Today in Feminist History: Total Dedication of Imprisoned Suffragists (November 17, 1917)

Today in Feminist History is our daily recap of the major milestones and minor advancements that shaped women’s history in the U.S.—from suffrage to Shirley Chisholm and beyond. These posts were written by, and are presented in homage to, our late staff historian and archivist, David Dismore.


Public support for the imprisoned “Silent Sentinel” suffragists is increasing now that newspapers have begun to print excerpts from a note written by Lucy Burns, which was smuggled out of Occoquan Workhouse.

Nina Allender’s cover of a recent issue of the National Woman’s Party’s official publication, highlighting the current imprisonment of some of its members. The sign, one commonly carried by the pickets, says: “Mr. President, What Will You Do For Woman Suffrage ?” The caption is: “President Wilson Says ‘Godspeed to the Cause,” noting his words of support but lack of deeds.

The lawyer for several of the women in Occoquan was also able to visit them yesterday and is still talking to the press about what he observed and was told there.

Helen Todd, representing the Committee of 1,000 Women, formed to aid the suffrage prisoners, left New York City this evening for Washington, D.C., to ask President Wilson to appoint an unbiased investigator who will look into conditions under which those who have been arrested while picketing for woman suffrage are being held.

On November 13th, Todd and a few other suffragists had the opportunity to take a tour of the District Jail with the Commissioner in charge of District of Columbia prisons. Though she was not allowed to talk to Alice Paul or any of the other inmates there, or go to Occoquan Workhouse in Virginia, Todd was still shocked at the conditions she observed. Commissioner Gardner appeared to be sincere about accepting her suggestions for improving the institution, and bringing its standards up to at least the minimum level of other prisons.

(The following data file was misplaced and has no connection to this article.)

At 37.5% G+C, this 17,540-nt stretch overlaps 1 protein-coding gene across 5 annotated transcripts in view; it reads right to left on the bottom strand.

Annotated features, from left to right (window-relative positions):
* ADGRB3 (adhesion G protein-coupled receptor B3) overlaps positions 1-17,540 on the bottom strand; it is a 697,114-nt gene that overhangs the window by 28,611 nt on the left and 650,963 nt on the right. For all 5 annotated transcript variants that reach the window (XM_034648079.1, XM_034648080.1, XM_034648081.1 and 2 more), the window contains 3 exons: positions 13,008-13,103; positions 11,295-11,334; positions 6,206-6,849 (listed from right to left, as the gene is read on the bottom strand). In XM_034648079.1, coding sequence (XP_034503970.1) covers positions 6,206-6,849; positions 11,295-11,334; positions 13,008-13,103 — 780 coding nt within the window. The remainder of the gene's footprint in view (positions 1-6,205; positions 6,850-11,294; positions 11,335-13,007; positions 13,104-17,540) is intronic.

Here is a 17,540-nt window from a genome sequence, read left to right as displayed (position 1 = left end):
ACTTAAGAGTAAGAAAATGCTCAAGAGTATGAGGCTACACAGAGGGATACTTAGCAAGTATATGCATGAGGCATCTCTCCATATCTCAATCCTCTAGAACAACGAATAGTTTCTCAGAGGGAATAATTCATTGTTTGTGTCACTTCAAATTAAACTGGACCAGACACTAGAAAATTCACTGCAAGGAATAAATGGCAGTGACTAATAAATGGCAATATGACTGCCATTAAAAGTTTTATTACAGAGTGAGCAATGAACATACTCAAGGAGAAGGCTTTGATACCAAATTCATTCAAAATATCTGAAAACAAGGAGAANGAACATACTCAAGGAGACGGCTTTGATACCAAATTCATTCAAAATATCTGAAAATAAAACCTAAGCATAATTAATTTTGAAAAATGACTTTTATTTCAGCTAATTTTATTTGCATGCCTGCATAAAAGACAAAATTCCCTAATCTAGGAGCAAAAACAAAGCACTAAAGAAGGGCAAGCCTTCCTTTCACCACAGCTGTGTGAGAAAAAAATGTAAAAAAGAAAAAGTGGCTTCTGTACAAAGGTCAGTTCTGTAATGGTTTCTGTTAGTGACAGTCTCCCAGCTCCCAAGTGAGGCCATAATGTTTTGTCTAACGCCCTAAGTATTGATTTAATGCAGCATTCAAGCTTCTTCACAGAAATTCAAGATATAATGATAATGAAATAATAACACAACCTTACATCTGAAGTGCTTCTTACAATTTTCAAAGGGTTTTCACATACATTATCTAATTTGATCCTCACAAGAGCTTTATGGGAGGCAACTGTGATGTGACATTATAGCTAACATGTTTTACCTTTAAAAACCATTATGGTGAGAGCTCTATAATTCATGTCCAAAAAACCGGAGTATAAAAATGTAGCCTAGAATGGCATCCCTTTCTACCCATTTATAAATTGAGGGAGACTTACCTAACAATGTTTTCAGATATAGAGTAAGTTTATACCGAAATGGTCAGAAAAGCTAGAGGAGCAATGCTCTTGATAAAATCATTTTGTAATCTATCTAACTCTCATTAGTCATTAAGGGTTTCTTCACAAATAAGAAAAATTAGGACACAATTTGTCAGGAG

Todd is particularly concerned about the hunger strikers:

“After we had seen some of the prisoners who had been on a hunger strike we actually wept. They were our personal friends, and they were emaciated and in a deplorable condition. Some of the most senseless hardships had been inflicted upon them. One had not been allowed air for fear that if the window were opened, she would talk to people on the outside. Another was not allowed to wear her own nightdress. She would not wear the prison garment, which did not reach her knees, and was wrapped in a sheet when we found her. When we talked of this to Commissioner Gardner, he was on the verge of tears himself, and promised to do everything in his power to lighten the lot of the prisoners.”

But Gardner has done nothing yet––not even answered Todd’s letters––so she has now decided to go straight to the top and try to get President Wilson to act.

Alice Paul began serving sentences totaling seven months in the District Jail on October 22nd, went on a hunger strike with Rose Winslow on November 5th, and both have been force-fed three times a day since November 8th. Paul has been confined to the psychopathic ward, presumably as additional punishment for being the leader of the White House pickets. On November 14th, thirty picketers were tried, convicted and sent to Occoquan Workhouse, where they were terrorized and brutalized soon after arrival. They are now on a hunger strike, with Lucy Burns as their leader.

The protesters have been picketing along the White House fence since January 10th, and beginning on June 22nd have been subject to arrest on false charges of “blocking traffic” on the wide Pennsylvania Avenue sidewalk. They are demanding that President Wilson endorse, then lobby a Congress controlled by his own Democratic Party, for passage of the Susan B. Anthony (woman suffrage) Amendment to the U.S. Constitution so it can be sent to the States for ratification. These “Silent Sentinels” carry large banners with inscriptions highlighting the contrast between Wilson’s vigorous support for democracy worldwide and his apathy toward bringing democracy to millions of women in his own country who live in States where they are barred from the polls.

The total dedication of these imprisoned suffragists is generating a lot of attention in the press, and helping focus the attention of the public on our cause right now. Their ordeals must not be forgotten after the battle is won.


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About

David Dismore is the archivist for the Feminist Majority Foundation. His journey from would-be weather forecaster to full-time feminist began with the powerful impression made by a photo and a few paragraphs about the suffragists in his high school history textbook; years later, he had his first encounter with NOW—in which he carefully peeked in a window before opening the door to be sure men were allowed. He was eventually active in the ERA extension campaign of 1978, embarked on a cross-country bikeathon for it in 1982 and even worked for pioneers Toni Carabillo and Judith Meuli.